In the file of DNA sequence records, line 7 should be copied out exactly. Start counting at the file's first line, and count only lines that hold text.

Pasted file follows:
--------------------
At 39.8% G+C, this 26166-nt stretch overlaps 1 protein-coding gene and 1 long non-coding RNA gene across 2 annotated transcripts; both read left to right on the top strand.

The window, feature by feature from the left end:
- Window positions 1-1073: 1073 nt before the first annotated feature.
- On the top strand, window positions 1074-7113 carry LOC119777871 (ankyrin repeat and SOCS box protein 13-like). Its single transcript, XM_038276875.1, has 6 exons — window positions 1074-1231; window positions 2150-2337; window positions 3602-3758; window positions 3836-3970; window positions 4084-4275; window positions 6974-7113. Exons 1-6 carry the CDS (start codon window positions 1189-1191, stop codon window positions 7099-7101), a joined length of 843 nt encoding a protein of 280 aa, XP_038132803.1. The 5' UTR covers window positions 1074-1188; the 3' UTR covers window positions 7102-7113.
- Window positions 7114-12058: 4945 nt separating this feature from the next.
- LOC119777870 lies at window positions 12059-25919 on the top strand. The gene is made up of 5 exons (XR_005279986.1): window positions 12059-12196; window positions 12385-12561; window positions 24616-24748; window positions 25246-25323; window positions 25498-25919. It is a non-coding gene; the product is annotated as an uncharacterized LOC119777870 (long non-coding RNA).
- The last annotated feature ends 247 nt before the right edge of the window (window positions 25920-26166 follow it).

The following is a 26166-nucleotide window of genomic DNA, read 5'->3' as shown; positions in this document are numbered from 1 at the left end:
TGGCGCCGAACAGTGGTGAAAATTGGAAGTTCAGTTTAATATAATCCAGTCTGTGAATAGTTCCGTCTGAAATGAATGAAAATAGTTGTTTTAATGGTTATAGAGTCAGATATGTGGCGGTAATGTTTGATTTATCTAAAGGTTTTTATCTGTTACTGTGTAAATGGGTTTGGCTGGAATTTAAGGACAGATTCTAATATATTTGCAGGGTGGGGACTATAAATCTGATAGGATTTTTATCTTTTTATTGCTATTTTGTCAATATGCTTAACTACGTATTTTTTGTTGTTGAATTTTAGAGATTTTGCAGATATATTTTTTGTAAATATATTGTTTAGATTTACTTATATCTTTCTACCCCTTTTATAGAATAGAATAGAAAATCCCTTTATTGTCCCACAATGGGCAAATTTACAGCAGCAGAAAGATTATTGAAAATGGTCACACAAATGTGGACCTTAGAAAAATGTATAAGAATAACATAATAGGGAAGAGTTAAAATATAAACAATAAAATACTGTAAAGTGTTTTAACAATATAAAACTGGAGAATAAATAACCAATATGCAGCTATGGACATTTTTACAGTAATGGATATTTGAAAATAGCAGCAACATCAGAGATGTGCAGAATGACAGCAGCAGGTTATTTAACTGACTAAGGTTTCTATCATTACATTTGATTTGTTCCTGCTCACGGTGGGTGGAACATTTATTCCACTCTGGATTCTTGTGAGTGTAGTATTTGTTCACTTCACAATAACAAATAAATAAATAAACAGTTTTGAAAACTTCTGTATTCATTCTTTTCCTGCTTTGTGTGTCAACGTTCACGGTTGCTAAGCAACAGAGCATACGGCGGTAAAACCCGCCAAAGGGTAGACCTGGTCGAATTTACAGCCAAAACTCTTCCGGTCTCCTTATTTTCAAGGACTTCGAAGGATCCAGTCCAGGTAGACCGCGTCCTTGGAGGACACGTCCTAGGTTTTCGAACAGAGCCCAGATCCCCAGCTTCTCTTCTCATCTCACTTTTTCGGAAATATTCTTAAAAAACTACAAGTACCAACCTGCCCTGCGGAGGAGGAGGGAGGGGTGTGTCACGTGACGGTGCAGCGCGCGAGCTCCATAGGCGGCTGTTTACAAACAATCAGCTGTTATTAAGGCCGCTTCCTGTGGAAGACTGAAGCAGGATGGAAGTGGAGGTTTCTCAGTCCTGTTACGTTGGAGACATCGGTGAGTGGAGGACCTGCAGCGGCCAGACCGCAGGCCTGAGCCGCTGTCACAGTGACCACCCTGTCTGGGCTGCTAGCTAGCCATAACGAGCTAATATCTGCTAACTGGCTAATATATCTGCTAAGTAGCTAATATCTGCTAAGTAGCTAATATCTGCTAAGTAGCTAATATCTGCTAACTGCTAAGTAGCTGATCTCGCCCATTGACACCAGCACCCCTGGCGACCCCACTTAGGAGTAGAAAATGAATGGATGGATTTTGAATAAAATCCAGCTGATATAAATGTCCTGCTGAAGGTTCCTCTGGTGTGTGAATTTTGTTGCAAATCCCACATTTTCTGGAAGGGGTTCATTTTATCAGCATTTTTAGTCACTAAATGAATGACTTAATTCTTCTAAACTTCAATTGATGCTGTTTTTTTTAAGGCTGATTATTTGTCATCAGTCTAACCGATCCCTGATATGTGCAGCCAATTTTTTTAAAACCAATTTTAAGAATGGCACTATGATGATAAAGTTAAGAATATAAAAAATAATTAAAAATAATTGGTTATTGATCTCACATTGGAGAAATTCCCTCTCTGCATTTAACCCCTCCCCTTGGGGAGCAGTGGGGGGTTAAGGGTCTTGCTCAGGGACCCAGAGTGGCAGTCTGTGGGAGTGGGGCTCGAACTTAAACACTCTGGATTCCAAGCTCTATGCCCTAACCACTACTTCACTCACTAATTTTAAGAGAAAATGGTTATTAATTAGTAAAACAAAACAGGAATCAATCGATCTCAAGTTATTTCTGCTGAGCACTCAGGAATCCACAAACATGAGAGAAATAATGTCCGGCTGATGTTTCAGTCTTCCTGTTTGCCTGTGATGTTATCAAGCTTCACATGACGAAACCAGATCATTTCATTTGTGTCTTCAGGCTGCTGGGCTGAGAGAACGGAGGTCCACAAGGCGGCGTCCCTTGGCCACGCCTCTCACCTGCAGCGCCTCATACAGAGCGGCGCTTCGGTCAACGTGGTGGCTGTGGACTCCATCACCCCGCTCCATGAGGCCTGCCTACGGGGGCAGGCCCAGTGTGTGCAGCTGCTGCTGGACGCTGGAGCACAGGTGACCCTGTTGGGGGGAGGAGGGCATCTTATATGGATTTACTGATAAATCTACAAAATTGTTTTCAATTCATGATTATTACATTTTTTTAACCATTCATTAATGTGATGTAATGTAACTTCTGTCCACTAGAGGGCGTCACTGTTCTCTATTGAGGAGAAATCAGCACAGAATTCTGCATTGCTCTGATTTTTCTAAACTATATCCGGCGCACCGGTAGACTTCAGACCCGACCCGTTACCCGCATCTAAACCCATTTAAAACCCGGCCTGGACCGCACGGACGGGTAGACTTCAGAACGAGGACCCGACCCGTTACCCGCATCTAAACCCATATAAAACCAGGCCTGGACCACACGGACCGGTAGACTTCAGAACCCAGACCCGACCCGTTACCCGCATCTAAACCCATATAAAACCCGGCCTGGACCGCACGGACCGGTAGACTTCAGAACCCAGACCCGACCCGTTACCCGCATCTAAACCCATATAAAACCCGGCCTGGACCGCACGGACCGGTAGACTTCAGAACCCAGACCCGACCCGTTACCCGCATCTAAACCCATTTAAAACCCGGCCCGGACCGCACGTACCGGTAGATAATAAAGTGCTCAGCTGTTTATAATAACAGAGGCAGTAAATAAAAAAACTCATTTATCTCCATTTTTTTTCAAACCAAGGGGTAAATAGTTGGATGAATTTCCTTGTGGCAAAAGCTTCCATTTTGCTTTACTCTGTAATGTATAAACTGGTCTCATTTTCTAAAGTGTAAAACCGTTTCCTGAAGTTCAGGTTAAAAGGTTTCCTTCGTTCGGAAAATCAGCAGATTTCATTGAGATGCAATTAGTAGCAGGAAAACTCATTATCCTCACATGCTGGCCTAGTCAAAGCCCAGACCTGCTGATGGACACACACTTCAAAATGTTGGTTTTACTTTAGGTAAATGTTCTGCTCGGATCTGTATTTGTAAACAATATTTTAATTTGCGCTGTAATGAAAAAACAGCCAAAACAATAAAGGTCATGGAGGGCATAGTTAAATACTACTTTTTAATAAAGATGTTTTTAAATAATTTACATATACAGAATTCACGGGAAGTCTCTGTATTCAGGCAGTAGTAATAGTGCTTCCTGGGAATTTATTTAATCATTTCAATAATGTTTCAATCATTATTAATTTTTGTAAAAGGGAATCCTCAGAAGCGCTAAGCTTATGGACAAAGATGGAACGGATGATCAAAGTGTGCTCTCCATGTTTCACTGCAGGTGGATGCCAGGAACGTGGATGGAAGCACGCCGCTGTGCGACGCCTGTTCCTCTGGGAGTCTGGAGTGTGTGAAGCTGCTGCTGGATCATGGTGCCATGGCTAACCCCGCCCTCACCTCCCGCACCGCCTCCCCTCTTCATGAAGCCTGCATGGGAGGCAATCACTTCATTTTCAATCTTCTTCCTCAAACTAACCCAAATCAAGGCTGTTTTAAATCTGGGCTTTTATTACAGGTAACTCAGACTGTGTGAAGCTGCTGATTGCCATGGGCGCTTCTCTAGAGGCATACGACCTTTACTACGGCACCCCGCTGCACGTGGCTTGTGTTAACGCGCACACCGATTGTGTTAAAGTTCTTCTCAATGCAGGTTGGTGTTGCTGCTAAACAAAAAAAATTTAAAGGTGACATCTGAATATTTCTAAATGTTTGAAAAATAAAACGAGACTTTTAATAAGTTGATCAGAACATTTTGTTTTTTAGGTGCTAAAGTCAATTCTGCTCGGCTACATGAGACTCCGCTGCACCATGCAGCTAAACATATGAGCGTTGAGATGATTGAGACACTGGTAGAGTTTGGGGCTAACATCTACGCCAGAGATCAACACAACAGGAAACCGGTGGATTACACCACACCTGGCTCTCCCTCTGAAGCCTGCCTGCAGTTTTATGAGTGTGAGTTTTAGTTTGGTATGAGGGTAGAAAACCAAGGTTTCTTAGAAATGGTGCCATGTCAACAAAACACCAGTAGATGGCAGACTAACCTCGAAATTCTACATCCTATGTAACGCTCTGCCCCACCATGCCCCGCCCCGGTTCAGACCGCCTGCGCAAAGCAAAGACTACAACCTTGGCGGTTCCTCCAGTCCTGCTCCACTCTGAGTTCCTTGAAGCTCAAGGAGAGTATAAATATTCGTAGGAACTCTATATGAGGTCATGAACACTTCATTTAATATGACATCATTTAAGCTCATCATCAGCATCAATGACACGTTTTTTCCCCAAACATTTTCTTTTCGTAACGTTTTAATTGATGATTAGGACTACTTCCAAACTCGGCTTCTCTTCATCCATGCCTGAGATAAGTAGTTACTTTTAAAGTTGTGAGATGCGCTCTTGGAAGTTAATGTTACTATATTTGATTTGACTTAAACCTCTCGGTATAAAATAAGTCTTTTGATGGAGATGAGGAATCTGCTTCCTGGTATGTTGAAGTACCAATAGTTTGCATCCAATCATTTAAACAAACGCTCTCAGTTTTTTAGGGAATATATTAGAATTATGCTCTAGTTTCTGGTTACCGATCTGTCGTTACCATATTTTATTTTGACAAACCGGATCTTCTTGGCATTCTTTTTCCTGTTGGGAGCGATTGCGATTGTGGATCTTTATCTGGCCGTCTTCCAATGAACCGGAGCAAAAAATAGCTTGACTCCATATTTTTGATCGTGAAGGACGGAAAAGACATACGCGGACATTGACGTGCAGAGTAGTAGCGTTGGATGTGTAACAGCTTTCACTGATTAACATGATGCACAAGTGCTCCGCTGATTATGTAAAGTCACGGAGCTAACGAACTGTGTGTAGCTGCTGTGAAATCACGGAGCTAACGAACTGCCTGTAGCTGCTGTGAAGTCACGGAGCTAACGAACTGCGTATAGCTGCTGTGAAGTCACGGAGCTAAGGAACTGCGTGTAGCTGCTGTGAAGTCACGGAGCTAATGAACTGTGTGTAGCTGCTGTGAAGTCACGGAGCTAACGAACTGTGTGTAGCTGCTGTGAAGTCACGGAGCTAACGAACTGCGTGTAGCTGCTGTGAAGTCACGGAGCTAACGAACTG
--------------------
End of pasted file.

- The last annotated feature ends 247 nt before the right edge of the window (window positions 25920-26166 follow it).